Critic's Picks

What We're Eating Now: June 2018

This month’s favorites: bold sandwiches, Szechuan noodles, and feminist breakfast.

By Nosh Pit Staff May 22, 2018 Published in the June 2018 issue of Seattle Met

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Breakfast of (Feminist) Champions

For a food truck that caters to the bleary-eyed morning masses, Sunny Up packs an awful lot of culinary intrigue into a breakfast sandwich. Tomato jam amplifies the Ruth Bacon Ginsburg; Italian seasoning gives new dimension to the Sausage Patti Smith. The vegetarian Frida Avokahlo actually makes kale seem decadent. The only thing better than the femtastic sandwich names: those harissa-dusted hash brown patties. —Allecia Vermillion

Sip on Gin and Juice

Laid-back vibes await inside the Dynasty Room, a low-lit bar recently reborn inside the old Four Seas restaurant space in Chinatown–International District. The building will be completely redeveloped eventually, but until then find competent bar snacks—kalbi ribs, spicy popcorn chicken—and seriously good cocktails, like the Dynasty Dweller: gin, lemon juice, lemon-berry-sage syrup, butterfly-pea flower tea, soda. It’s a bright, refreshing tipple tucked inside a dark drinking den. —Rosin Saez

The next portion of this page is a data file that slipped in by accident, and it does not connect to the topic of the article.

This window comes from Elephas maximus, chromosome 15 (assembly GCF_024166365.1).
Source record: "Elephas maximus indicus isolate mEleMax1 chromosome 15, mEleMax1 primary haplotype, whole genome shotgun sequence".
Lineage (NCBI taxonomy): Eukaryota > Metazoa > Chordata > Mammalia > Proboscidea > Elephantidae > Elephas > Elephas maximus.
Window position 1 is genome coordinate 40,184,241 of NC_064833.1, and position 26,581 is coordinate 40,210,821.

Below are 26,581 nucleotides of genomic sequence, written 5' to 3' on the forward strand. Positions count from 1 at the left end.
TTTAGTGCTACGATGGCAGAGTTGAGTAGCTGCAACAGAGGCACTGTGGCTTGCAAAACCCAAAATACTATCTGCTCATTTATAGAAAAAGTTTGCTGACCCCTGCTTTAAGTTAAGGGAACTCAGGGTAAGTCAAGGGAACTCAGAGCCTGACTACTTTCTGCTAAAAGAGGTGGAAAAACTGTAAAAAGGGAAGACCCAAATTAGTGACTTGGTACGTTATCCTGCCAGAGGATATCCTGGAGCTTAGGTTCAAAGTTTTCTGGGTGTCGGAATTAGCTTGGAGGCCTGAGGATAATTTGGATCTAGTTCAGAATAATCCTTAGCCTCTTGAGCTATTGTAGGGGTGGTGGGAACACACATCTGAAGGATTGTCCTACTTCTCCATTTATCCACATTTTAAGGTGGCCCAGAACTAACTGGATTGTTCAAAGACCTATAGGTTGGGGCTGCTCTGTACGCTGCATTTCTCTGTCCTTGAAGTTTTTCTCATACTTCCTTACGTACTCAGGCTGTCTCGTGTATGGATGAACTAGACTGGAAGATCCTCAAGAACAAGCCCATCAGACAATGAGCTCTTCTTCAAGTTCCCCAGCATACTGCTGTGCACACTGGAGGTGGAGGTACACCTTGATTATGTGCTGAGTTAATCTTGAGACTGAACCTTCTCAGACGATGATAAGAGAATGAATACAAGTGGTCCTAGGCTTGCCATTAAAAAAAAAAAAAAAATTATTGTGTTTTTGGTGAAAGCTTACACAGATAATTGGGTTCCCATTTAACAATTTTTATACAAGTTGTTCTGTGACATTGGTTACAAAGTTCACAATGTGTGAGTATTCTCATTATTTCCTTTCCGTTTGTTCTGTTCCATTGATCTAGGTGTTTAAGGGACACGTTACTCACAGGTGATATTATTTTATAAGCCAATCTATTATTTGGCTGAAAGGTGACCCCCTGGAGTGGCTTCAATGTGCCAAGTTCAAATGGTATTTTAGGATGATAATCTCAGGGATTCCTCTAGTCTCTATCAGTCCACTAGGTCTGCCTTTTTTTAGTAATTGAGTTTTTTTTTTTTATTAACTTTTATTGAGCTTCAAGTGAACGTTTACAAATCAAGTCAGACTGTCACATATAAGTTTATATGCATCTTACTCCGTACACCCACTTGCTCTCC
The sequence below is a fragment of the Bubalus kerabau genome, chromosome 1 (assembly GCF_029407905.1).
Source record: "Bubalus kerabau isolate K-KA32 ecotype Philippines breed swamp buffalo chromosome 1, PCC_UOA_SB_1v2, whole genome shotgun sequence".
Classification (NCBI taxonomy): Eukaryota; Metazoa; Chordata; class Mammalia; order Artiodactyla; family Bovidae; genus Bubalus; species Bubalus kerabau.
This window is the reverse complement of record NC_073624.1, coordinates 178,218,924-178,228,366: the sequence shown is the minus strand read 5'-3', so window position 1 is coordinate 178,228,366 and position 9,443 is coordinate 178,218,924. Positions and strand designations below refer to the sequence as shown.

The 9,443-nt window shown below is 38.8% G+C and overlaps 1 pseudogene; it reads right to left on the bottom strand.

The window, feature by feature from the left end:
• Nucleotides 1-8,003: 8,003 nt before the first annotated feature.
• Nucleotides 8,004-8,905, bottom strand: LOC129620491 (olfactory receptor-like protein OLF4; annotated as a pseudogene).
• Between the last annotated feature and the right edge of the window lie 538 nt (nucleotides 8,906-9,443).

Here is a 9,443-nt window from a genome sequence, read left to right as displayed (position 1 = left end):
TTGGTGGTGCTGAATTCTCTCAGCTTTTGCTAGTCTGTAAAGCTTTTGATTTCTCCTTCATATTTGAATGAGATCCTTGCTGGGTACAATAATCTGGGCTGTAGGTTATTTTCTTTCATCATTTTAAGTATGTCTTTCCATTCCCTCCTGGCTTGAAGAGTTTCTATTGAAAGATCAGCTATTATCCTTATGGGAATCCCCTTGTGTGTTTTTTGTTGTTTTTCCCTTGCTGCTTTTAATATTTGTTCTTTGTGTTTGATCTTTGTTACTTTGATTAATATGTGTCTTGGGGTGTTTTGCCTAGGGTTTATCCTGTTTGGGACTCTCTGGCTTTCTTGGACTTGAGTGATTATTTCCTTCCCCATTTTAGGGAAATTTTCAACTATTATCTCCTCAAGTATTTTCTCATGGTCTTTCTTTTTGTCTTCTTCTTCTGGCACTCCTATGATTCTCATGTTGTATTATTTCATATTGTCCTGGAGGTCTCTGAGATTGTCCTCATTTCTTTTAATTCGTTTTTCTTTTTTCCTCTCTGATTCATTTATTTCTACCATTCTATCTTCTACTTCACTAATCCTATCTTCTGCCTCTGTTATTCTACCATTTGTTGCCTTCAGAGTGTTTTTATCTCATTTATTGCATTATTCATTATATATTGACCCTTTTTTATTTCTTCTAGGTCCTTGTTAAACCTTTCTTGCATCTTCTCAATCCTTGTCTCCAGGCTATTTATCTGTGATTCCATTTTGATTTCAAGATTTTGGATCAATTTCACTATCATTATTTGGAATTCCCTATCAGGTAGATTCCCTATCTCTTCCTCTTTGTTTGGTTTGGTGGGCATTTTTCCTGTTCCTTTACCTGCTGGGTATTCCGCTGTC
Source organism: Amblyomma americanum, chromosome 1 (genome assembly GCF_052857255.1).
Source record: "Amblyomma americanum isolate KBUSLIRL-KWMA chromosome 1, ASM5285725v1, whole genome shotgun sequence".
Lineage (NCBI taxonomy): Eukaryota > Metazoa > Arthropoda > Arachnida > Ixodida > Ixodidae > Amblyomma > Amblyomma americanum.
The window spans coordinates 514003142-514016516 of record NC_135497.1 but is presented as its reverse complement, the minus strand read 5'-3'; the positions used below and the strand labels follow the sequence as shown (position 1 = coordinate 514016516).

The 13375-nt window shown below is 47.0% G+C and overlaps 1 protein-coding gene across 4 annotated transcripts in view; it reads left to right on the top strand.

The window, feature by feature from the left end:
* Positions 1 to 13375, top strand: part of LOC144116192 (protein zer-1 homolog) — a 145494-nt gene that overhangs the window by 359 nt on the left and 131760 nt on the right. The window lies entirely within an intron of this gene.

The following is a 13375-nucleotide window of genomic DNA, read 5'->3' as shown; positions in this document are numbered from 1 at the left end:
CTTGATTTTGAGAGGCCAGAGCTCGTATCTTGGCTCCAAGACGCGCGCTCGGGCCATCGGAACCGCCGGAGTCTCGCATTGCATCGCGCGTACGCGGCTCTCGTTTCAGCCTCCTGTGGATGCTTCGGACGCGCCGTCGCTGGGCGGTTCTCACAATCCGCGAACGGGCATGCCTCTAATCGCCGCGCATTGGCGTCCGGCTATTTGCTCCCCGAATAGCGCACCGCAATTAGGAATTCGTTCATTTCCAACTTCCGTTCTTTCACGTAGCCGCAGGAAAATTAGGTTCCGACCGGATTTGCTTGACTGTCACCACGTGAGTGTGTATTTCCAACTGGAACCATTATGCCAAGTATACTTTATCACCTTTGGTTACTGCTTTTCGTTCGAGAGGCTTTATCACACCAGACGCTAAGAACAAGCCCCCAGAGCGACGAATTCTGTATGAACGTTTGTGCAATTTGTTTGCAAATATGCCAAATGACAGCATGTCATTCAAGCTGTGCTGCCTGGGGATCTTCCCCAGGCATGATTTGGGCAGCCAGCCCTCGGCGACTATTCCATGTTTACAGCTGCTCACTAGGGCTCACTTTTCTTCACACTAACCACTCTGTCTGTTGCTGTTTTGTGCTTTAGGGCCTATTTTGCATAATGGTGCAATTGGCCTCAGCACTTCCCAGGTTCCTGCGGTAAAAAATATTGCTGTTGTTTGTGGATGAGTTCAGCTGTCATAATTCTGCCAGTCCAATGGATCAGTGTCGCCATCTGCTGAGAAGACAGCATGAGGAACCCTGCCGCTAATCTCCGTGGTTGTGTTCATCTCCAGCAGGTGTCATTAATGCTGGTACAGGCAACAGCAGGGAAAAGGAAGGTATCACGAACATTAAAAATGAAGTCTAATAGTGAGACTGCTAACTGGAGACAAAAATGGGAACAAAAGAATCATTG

Not-So-Subtle Sandwiches

The serve-yourself hot sauce shelf could be this White Center sandwich shop’s manifesto: various bottles labeled with names like Dirty Dick (smoked jalapeños and onions) and Tijuana Necktie (jalapeños, cilantro, mustard). Not that sandwiches at Brass Knuckle Bistro require additional condiments. Swinery alum Case Justham does all his own meats; his renditions of pastrami, cheesesteak, and even a Nashville hot chicken sandwich each pack a carefully constructed wallop. Go there without delay. Get fries. —AV

Please Send Noodles

A tangle of naked wheat noodles topped with minced pork seems like a simple dish—until it’s tossed with the red pool of sesame and chili oil that hides underneath, coating it with glossy heat. These noodles are emblematic of the Rainier Avenue restaurant itself: Outside, Little Chengdu is a fairly nondescript building, but inside, spicy dumplings and Sichuan-peppered dishes reveal big flavors. —RS

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